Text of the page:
I stood outside the county courthouse in the parking lot surround by trees of yellow, red, and orange. The fall wind blew a chilly breeze that lingered in the air. It was Friday just after 5 pm and everyone was leaving work to rush home for the weekend.
"It will be okay," I said to one of my foster children. Really saying that for myself because I needed to believe that. The four foster children I had were moving to a new home.
I hugged myself, brushing my hands up and down my arms seeking more solace than warmth.
B stood there stone faced and lost in her other world where she was safe. R sobbed and sobbed wiping snot from his nose across his sleeve. M tried to mother the two younger ones and assure them that this next house would be better than mine. N looked me straight in the eyes, casting her hurt to the depth of my heart while single tears rolled out of the corners of her eyes.
It was a moment I wanted to never end and a moment I wanted to end so quickly.
I hugged them all goodbye and told them I loved them always. I watched them get into other vehicles and drive away. N the only one to look back with pure agony in her face.
I fell into the driver's seat of my car and wept.
Until I was able to bottle up all the emotions and bury them deep in my heart.
I returned home and was embraced by my three girls who had tons of questions where I had no answers. Of course I responded perfectly to them and they were pleased.
My heart still aches.
Not a single day goes by that I do not think of these four children. There are songs, moments, or sayings that keep them alive. Their picture hangs on our fridge.
I can remember every detail about the night I picked up these kids and met them for the first time. And I remember the moment I realized I loved each of them for who they were.
It is easy to love others in general terms and there is a place for that kind of love, but I think what we all desire is to be loved specifically. I do not just want to be another acknowledgement in someones life. I want to be something more, different, special because of me.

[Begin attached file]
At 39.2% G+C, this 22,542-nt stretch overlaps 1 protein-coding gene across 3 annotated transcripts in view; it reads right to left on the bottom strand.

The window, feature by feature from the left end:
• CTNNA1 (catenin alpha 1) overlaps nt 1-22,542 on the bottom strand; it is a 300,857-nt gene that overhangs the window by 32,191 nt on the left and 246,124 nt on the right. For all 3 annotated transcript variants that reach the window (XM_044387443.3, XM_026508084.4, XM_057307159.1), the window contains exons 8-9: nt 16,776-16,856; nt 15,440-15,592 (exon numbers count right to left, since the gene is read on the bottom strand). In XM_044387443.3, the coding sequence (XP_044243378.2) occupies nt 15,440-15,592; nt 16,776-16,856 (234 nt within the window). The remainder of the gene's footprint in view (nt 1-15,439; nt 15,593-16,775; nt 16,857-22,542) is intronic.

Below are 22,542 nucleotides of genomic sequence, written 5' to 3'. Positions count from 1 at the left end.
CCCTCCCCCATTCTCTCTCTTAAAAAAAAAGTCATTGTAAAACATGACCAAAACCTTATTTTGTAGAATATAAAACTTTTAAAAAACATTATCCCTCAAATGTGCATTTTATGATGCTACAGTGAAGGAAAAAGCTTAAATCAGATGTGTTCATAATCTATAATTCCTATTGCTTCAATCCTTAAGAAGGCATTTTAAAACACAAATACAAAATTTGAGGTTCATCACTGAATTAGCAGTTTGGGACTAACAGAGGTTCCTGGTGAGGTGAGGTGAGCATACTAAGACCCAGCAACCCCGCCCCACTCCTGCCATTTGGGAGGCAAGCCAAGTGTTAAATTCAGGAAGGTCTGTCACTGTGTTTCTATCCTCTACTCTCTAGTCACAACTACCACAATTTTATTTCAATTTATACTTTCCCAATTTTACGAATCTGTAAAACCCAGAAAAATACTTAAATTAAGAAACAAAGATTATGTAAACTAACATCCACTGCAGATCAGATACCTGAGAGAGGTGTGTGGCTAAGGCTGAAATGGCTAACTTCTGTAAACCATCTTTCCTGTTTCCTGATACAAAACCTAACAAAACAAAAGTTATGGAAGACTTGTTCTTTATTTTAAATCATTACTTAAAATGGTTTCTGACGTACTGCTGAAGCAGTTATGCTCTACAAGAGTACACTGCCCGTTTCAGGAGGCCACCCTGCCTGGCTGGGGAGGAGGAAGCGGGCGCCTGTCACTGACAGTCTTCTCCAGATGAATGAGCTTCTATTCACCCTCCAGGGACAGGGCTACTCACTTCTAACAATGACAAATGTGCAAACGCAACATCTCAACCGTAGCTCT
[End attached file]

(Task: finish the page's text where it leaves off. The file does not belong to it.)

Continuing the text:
The pain I felt when the foster children moved created a barrier around my heart. If I didn't let anyone else get close, I would not feel the pain. It was an easy maneuver.
But, I cannot desire to be loved specifically without giving that back in return.
So this carefree, loving girl created a heart barrier that resides inside a woman.
There are several people who have managed to poke holes in that barrier and I have learned to love them specifically, but I still try to protect myself.
Truthfully, I have no problem being expressively passionate about things that frustrate me or I see as injustices, but I struggle being expressively passionate about the joys.
It is so much easier to live life in our safe places. Isn't it?
Where we think we control the outcome. Where things are consistent, predictable.Where we can love others because there are so few we love. Where we can get up, go to work, come home, eat dinner, watch TV and go to bed. Where tomorrow is a repeat of today. Where we are neat and tidy and everything really does fit into a place we have created.
I have lived it too. Honestly, there are days I am tempted to retreat back there.
Yet, deep down I believe life is meant to be lived, tasted, savored, devoured, explored, and messily wonderful.
I contradict myself.
I don't want to hurt. But I think that really living life is intertwined with loving specifically.
So, I confess that albeit scary, I push myself daily to try to love this way and to break my heart barrier away piece-by-piece.